One lab rat says to another:
I’ve got my scientist so well trained that every time I push the buzzer, he brings me a snack.”


“Girl, you are so hot, you denature my proteins.”

Explanation
When things get hot, proteins denature, i.e. lose their shape and structure.


“What did Gregor Mendel say when he founded genetics?”
“Woopea!”

Explanation
Gregor Mendel made his experiments using pea plants.


“What is sleeping brain’s favorite rock band?”
“REM”

Explanation
REM stands for “rapid eye movement”, which occurs during sleep.

Escape the Room: The Cursed Dollhouse

Review

With the huge success of real-life Escape Rooms all around the world, more and more puzzle manufacturers have been trying to recreate the experience with their solve-at-home kits. ThinkFun‘s latest offering, Escape the Room: The Cursed Dollhouse, is possibly the closest you can get to the real thing, so far.

The setup of “The Cursed Dollhouse” is quick and simple. Within a few minutes you get to build a cardboard model of a dollhouse, turn on the recommended soundtrack of creepy music, and light up a few candles to get into the right mood. Once you do this, you can start reading the story of the house and unravel its mysteries.

You begin the adventure in the living room, where you have to solve several puzzles, involving a broken bookshelf, a dusty carpet, and a spiderweb on the wall. Then, you make your way through the rest of the house: kitchen, bathroom, bedroom, until you get to the attic. Each of the rooms you visit contains multiple objects, including hidden ones, which you need to use in order to solve its three challenges. Once you solve a challenge, you get a cryptic symbol which you must enter in the “solution wheel”. Get the three symbols correctly and proceed to the next room.

As you progress, you will encounter various puzzles, including many mechanical ones. You will have to cut, fold, entangle, and do all kinds of fun activities. The puzzles are logical and satisfying to solve. There were one or two which my group found a bit confusing, but fortunately, ThinkFun has created a website, where players can get small hints without spoiling the entire puzzles. In the end, all participants were very happy with the time we spent playing together.

While the price of “The Cursed Dollhouse” is a bit steep, the game provides a lengthy and immersive experience which justifies the cost. It also can be replayed by another group of people using the provided printable forms from the official website.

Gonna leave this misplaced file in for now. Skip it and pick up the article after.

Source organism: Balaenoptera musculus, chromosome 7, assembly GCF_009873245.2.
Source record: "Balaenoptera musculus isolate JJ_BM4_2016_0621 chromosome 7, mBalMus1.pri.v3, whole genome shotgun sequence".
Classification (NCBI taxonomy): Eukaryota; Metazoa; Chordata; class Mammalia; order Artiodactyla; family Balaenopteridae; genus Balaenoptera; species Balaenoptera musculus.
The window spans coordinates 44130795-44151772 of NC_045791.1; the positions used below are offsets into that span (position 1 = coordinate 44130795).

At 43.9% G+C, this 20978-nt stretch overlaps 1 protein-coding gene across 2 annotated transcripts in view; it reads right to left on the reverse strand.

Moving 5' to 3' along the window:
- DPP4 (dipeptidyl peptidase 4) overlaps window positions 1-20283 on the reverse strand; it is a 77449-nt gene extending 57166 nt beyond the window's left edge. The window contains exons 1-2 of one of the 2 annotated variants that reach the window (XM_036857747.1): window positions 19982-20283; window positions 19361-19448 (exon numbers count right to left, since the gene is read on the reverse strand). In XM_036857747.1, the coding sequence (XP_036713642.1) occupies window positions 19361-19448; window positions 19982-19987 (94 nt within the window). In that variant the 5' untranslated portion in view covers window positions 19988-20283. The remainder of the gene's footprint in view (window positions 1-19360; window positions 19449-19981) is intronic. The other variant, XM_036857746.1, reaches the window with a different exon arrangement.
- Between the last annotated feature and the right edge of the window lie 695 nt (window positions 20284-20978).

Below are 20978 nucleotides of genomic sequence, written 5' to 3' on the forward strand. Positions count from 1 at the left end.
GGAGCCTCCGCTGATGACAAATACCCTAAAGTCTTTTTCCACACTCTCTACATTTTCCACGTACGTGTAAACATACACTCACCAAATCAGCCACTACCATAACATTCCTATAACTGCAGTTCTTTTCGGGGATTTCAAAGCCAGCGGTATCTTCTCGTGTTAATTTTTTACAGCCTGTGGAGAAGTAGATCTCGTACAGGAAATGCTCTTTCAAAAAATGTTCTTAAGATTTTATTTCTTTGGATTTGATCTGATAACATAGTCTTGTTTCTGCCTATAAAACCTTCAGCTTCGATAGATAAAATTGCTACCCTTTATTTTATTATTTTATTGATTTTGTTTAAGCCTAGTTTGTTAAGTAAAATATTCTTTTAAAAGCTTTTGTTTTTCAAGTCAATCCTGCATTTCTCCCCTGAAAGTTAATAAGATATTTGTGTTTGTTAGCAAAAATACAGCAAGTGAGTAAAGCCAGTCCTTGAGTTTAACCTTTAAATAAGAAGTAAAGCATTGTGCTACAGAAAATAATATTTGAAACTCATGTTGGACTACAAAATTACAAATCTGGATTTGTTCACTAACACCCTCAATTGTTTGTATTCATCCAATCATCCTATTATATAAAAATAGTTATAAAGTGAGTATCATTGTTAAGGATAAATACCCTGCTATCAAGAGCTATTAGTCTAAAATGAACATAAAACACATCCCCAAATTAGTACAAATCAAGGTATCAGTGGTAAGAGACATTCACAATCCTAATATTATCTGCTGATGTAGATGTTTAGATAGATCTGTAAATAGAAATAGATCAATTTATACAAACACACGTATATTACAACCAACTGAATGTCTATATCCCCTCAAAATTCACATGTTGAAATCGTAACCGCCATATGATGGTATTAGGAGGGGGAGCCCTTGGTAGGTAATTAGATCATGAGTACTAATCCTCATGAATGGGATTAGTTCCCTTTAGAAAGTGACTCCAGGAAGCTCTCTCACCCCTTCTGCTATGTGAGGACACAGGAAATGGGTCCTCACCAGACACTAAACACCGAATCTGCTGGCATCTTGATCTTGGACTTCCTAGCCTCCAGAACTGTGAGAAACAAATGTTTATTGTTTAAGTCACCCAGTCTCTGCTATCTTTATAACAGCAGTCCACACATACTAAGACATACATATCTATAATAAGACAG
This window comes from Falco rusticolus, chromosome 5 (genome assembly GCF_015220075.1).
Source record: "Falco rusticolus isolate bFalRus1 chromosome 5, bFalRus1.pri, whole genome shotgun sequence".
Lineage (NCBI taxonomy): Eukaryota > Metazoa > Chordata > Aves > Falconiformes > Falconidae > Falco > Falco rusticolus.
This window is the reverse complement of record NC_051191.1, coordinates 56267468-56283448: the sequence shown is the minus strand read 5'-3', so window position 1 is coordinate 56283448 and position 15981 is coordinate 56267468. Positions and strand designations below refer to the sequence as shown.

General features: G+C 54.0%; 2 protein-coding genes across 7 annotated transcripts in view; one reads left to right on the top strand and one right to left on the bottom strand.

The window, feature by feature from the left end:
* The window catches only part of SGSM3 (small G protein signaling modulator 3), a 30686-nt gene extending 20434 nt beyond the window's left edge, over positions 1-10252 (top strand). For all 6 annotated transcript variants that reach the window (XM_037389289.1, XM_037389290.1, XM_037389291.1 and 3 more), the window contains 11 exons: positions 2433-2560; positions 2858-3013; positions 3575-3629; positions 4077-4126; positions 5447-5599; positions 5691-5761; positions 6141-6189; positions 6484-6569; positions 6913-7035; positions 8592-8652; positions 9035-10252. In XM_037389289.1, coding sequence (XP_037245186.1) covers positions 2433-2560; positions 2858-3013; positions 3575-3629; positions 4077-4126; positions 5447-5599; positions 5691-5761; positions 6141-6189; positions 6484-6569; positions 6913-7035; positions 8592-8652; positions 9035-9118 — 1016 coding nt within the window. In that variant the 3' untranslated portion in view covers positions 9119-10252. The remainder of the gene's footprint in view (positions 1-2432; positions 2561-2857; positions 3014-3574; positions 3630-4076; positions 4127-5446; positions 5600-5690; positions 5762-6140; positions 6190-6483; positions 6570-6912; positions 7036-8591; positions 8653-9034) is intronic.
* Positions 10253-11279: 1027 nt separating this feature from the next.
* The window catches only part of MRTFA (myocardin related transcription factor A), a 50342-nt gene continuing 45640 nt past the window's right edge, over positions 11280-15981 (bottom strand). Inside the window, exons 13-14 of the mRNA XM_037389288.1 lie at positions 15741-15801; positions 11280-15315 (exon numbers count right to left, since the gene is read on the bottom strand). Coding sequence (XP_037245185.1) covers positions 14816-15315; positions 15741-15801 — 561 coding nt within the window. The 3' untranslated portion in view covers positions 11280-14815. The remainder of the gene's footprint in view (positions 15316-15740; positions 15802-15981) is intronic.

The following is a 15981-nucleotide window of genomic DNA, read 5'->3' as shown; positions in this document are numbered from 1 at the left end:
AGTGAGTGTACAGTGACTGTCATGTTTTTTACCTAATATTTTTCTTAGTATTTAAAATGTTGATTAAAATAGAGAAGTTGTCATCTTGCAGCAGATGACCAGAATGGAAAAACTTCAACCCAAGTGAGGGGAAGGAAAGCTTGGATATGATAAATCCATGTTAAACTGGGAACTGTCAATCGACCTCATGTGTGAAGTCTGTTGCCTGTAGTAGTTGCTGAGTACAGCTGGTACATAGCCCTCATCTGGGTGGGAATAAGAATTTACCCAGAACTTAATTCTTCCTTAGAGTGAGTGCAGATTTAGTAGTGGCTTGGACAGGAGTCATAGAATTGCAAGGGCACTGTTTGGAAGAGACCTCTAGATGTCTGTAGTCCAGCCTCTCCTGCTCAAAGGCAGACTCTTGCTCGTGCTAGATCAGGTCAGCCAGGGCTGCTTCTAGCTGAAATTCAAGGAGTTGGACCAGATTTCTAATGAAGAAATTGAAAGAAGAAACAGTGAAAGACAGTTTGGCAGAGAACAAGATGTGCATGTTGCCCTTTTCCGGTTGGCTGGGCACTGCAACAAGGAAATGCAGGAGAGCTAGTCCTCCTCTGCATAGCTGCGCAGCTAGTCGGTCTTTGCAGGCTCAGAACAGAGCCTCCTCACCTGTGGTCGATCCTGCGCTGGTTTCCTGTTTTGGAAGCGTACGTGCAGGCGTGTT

• 1-4 players, 13 years and up
  • over 30 puzzles to solve within 2.5 hours
  • realistic small-scale Escape Room experience
  • puzzles are re-printable from the official website

GET ESCAPE THE ROOM HERE

* This post contains affiliate links. We may receive a small compensation if you make a purchase.

Topple Magazine

Review

Topple is a new online magazine that can be printed out and solved with pen and paper, the old-fashioned way. The price of each issue is just a meager $1, and for that amount you get a PDF of about 10 pages and up to 20 puzzles.

The authors of the magazine have put efforts to provide a large variety of puzzles, so that everyone will find something they like. There are interesting trivia questions, rebuses, grid logic puzzles, as well as some unique challenges I have never encountered before. The number of puzzles in the magazine keeps increasing with each next issue:

Issue 1: 7
Issue 2: 7
Issue 3: 10

Issue 4: 10
Issue 5: 10
Issue 6: 12

Issue 7: 16
Issue 8: 18
Issue 9: 18

The quality of the puzzles keeps improving as well, as you can see from these two identical puzzles, second one of which has updated artwork.

Before you purchase the magazine, you can take a look at the 4-page sampler we have provided below.

If you enjoy the Topple puzzles as much as we do, we recommend you to get the latest issue and then keep buying the older ones in a reverse order. At just $1, it will be hard to find something that provides better value for the money.

  • appropriate for all ages
  • PDF booklet for easy printing
  • about 10-20 puzzles per issue
  • fun old-school vibes
  • just $1

GET TOPPLE MAGAZINE HERE

* This post contains affiliate links. We may receive a small compensation if you make a purchase.

Brain Drop Podcast

Brain Drop is a new puzzle podcast by Brian Hobbs, released on a (mostly) weekly basis. In each episode, Brian presents 3 new puzzles and shares the solutions of the puzzles from the previous week. He uses professional voicework, music, and sound effects, to set up the mood and make his show more entertaining. Click the banner below to check out Brain Drop and see if you can answer Brian’s latest set of puzzles!

Is This Prime?

In the past few days, I, my friends, and a whole lot of Twitter people have been trying to beat each other’s scores in the game “Is This Prime?”.

The game itself is simple; you are shown random integers on the screen and you need to guess whether they are prime or composite. Since most presented numbers are between 1 and 200, after a couple of games, players naturally memorize them. However, this is a good opportunity for students to review some main number division rules.